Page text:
Zinzan ‘Zinny’ Brooke: Definitely not a Murray!
Zinzan “Zinny” Brooke, Definitely not a Murray! If ever you wanted to make a rugby movie about an All Black, Zinzan “Zinny” Brooke’s name would be at the forefront of candidates. His life, achievements and downfalls would make an ideal script. I have written about numerous All Blacks so far, but the most intriguing personality […]
Zinzan “Zinny” Brooke, Definitely not a Murray!
If ever you wanted to make a rugby movie about an All Black, Zinzan “Zinny” Brooke’s name would be at the forefront of candidates.
His life, achievements and downfalls would make an ideal script. I have written about numerous All Blacks so far, but the most intriguing personality until now is Zinzan Brooke.
Everything he has done has an element of flamboyance and uniqueness about it, including his name change, risk taking, “that drop goal,” skill set and life since rugby. What would be the name of the movie? Maybe “Definitely not a Murray”?
No offence to the Murrays out there, but Zinzan ain’t one of them!
Zinzan’s original name was Murray Zinzan Brooke, but he changed it by deed poll to Zinzan Valentine Brooke. I am not sure at what age he did this, but it was quite a rare thing to do and quite an uncommon name to produce.
I remember the first time hearing the name and being intrigued. The Guardian in 1999 summed it up as to the origins, “Cricketer Chris Harris has the second name Zinzan. He shares it with a brother and late father. It comes from one Zingario, who travelled from Italy in the sixteenth century, becoming an equerry in the court of Henry V111 and changed his name to Zinzan”.
You can imagine a movie would start with a young rural boy in Northland New Zealand playing rugby on their farm with his two brothers Marty and Robin. His father telling him old and embellished stories of legendary All Blacks including Peter “Tiger” Jones.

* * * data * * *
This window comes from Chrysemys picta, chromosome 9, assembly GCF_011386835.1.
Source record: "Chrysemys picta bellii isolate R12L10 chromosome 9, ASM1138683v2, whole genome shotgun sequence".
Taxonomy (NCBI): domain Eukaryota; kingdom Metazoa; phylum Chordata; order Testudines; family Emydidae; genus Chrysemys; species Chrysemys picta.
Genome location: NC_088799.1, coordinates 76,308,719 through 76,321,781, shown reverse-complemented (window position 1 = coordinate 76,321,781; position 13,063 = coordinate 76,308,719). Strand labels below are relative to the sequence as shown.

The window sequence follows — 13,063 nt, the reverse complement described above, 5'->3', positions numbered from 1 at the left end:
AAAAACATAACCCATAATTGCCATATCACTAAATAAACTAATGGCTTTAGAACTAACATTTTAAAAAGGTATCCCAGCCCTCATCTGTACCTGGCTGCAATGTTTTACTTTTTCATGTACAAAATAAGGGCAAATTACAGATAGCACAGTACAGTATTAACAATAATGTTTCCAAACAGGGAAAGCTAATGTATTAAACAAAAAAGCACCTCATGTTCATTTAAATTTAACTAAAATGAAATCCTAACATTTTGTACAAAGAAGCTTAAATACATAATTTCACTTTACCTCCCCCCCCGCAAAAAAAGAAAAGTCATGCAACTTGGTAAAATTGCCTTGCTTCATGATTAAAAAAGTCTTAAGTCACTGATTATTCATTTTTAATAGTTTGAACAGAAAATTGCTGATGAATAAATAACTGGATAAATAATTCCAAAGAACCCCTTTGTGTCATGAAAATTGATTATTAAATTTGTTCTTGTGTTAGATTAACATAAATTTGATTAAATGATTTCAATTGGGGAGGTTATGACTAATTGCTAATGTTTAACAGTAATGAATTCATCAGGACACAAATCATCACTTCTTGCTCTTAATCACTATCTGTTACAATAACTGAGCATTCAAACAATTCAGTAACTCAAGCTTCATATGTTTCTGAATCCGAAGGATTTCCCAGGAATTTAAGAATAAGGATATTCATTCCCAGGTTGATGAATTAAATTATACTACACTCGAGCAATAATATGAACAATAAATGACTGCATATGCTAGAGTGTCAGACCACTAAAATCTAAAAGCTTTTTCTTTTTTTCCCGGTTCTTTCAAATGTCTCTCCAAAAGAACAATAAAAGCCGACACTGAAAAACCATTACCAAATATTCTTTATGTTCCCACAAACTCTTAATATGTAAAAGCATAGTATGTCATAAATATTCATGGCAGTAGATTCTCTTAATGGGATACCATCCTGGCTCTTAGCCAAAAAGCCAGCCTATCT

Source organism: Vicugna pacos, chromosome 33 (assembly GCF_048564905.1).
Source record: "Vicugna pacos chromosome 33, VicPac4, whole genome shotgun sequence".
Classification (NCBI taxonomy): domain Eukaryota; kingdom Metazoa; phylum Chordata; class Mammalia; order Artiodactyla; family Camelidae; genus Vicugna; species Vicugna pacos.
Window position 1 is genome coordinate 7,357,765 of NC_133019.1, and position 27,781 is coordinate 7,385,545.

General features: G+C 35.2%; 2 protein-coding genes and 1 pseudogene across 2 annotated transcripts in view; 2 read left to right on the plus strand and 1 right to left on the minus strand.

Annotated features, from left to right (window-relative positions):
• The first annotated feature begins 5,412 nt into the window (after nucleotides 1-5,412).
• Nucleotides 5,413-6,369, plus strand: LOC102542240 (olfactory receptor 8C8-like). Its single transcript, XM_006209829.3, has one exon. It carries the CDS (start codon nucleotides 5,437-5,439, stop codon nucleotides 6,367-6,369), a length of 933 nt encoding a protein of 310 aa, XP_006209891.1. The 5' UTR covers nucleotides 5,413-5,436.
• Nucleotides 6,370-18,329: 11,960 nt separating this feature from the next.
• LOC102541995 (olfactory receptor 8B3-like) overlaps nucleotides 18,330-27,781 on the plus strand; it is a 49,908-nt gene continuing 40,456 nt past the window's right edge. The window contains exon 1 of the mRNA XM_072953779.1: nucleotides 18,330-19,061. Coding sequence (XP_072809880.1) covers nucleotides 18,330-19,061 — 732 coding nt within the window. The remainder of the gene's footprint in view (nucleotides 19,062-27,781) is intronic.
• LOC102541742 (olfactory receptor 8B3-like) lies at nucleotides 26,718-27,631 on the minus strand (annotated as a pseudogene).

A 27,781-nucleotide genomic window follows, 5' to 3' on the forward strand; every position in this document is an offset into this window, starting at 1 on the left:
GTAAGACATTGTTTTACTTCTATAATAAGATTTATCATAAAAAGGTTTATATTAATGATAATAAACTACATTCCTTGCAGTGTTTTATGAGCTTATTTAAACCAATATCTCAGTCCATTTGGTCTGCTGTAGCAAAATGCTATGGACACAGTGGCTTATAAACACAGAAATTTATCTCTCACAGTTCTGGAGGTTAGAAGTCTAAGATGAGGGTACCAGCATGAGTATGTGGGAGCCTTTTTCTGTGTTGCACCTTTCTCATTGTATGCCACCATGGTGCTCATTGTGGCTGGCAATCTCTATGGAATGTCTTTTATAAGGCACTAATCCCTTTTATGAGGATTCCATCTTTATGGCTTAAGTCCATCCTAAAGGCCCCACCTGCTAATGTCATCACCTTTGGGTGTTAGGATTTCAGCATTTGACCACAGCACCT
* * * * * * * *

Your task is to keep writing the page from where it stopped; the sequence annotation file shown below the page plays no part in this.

When Zinny was only twelve he met Super Sid Going and was quite surprised at how short he was. Many of us will have stories of our first encounters as youngsters when meeting current or past All Blacks, I met a lock whose name escapes me and thought what a giant of a man!
You can imagine the young Zinzan trying out all the skills needed to become an All Black down on the farm. Punting, tackling, drop kicks, sidesteps, and running with the ball would have all featured. All the stuff we saw our heroes do. The origins of some of his famous moments began on the farm. The stage just got a bit bigger!
Although as a teenager Zinny was mainly concerned with working on the farm as a shearer, thoughts of being an All Black were put to one side.
Fame was only a few years away; however, he was chosen for the New Zealand Under 17s as a prop and this was the inspiration to make him believe an All Black jersey was possible. His development included selection for Under 18s and being noticed in the New Zealand Colts team.
A huge step was taken when he stamped his presence on the New Zealand Sevens Team in 1987. Influential people were impressed with his athletic build of a forward and pizzazz of a flashy back.
Zinzan Brooke was named in the 1987 World Cup squad after Mike Brewer declared his unavailability due to injury. At the age of 22 years, Zinny made his debut for the All Blacks against Argentina in a pool game and scored the first of his 41 tries.
Being the only Maori in the side, Brooke had to lead the haka and, in his words, “it scared the crap out of him!” One thing Wayne Shelford did was to instil greater passion into the haka, compared to the feeble efforts of previous years.
The All Blacks were extremely fortunate to have both Wayne “Buck” Shelford and Brooke in the squad, but it meant Zinny didn’t get to play in the “big ones.”
Shelford was like Sean Fitzpatrick in that he kept exceptionally talented players out of the first string side. Zinzan however did go on the tour of Japan in 1987 and Australia in 1988.
Brooke’s appearances were irregular being Shelford’s backup at No. 8 and he did not play another Test until 1989 against Argentina in Wellington. Due to injuries and selectors whims, he did not cement his role in the team until later in his career after Shelford was dropped in 1990.
This dropping prompted great despair in New Zealand and the “Bring Back Buck” signs became prominent around New Zealand. Zinny was considering an offer to play rugby league in Australia but was told by those aware that he would soon take over from Shelford.
People could not understand why Shelford was dumped, and some questioned whether it was to make Brooke the first choice. After playing No. 8 and both flanker positions the permanent role was now Brooke’s.
It was at the 1995 Rugby World Cup in South Africa that Zinzan Brooke really became a folk hero to many. Yes, that drop goal.
Name another forward who would have the skills and cognitive ability to think, “I might just have a crack at this”! One of the great Rugby World Cup moments of all time.